"Incidentally, Mike, I agree with Kuhn about this, esp his claim that you need to have an alternative theory available before most scientists will jump ship. This belief lies behind my view that ID is not an alternative theory to evolution: ID entirely refuses to offer an alternative reading of natural history, while at the same time entirely refusing to endorse the standard account (big bang, solar system & earth, billions of years, common descent, here we are) and indeed implicitly challenging it on some points. IMO, then, ID does not count as an alternative theory--and it never will, unless/until it comes clean on this."

Your analysis is spot on. In fact, not only have the ID folks failed to make any effort to outline a historical narrative that incorporates ID, how can ID be "an alternative theory to evolution" when ID can easily co-exist with evolution? ID appears to go no further than the Quest for that Golden Anomaly. Yet as you note, even if found, it won't move anyone in the scientific community because there is no alternative on the table.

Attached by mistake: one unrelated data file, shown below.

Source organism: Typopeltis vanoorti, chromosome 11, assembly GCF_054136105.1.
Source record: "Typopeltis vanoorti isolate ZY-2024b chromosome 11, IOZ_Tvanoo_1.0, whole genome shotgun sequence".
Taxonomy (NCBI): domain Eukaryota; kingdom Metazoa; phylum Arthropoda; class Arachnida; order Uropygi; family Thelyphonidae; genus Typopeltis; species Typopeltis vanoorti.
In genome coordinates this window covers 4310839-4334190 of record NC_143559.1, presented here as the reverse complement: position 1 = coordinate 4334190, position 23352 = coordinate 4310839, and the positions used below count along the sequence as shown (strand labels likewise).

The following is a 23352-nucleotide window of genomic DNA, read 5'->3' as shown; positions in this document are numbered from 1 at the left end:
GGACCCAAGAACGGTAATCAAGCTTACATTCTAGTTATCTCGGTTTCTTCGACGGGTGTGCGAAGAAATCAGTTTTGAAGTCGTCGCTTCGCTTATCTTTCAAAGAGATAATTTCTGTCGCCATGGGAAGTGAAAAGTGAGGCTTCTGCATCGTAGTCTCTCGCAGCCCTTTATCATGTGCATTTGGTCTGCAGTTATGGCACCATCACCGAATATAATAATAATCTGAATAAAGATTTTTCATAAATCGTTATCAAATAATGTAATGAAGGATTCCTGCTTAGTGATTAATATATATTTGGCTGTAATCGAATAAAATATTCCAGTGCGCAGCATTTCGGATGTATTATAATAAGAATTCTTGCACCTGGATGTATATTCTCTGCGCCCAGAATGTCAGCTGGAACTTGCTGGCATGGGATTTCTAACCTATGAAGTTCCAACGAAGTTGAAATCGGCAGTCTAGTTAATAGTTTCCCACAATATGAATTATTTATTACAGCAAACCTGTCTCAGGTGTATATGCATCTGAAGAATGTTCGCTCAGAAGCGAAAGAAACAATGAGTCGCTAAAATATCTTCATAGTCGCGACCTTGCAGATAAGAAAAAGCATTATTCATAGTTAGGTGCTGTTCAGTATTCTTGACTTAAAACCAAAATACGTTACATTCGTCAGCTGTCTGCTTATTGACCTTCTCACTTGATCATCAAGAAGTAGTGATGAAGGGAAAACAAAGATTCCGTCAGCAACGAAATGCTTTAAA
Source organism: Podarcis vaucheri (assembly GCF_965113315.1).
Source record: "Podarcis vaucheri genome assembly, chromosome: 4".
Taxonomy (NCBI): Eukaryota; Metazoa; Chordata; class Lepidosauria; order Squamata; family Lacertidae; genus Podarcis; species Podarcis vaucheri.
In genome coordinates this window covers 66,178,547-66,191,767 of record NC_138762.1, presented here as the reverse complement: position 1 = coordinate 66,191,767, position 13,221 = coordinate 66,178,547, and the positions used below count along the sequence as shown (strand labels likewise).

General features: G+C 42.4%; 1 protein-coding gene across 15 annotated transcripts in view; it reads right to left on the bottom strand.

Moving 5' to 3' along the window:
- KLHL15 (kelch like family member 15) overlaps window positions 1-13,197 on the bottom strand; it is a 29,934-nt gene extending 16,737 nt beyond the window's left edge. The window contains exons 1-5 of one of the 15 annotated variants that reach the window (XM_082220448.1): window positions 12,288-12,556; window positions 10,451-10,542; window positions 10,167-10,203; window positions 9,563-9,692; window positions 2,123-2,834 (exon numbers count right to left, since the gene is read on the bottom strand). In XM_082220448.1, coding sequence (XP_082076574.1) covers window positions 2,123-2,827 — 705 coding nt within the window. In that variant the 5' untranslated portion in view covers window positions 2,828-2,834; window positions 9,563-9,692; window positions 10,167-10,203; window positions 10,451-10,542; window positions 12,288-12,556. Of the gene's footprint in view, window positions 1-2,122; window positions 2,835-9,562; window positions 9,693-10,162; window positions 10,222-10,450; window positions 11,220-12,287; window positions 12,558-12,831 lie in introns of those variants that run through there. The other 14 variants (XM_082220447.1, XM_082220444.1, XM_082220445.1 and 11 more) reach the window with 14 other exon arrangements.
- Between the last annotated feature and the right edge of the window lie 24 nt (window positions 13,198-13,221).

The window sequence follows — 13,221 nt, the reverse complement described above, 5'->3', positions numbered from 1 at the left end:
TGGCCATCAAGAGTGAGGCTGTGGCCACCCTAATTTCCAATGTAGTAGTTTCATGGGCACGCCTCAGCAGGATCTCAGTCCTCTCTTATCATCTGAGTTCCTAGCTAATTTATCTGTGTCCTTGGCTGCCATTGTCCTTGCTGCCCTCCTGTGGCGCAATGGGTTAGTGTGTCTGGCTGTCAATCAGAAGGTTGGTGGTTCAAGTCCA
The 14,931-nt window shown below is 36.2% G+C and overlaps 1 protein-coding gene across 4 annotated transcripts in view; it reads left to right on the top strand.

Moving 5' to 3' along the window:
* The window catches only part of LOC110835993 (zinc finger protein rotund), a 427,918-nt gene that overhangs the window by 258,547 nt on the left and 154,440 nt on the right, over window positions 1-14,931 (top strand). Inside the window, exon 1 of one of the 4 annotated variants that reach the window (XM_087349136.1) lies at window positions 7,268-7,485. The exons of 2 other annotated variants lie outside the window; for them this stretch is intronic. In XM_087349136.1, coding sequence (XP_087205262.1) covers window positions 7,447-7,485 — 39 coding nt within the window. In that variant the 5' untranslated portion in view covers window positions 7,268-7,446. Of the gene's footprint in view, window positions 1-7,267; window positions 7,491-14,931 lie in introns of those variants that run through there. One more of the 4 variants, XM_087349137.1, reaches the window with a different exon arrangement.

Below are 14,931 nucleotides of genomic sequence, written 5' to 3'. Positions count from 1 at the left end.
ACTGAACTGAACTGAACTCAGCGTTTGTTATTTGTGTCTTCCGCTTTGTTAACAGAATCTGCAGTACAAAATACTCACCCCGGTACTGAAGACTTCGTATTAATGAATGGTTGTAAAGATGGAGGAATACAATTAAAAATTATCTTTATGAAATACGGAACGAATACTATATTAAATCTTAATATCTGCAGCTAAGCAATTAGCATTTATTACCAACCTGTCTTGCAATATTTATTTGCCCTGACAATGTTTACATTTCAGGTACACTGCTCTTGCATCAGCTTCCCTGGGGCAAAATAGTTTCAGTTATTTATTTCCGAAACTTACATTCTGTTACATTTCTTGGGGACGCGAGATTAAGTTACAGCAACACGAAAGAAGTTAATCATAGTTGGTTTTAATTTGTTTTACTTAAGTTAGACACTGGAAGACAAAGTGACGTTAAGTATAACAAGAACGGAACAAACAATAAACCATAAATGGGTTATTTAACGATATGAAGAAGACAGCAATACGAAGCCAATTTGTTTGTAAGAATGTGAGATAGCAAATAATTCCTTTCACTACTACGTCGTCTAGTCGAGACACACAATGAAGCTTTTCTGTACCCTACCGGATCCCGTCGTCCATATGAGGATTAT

"If ID were (say, in some other universe) openly to accept the standard account of natural history, offering an alternative view only of the ability of "randomness" to provide the "explanation," then I'd be happy to call it an alternative theory. Presently, it ain't; and, I don't expect that to change one bit."

A better alternative to challenging the ability of "randomness" to provide the "explanation" (which is a negative, nay-saying approach) is the positive approach that that focuses on the intelligent/rational use of "randomness" to accomplish objectives. Think of it as random mutations + natural selection under control. Putting that into a historical narrative is actually quite stimulating and occurs in a small rabbithole somewhere in our universe.

Mike
----- Original Message -----
From: Ted Davis<mailto:TDavis@messiah.edu>
To: AmericanScientificAffiliation<mailto:asa@calvin.edu> ; Terry M. Gray<mailto:grayt@lamar.colostate.edu> ; Nucacids<mailto:nucacids@wowway.com>
Sent: Tuesday, December 01, 2009 9:20 AM
Subject: Re: [asa] Dawkins on the fossil record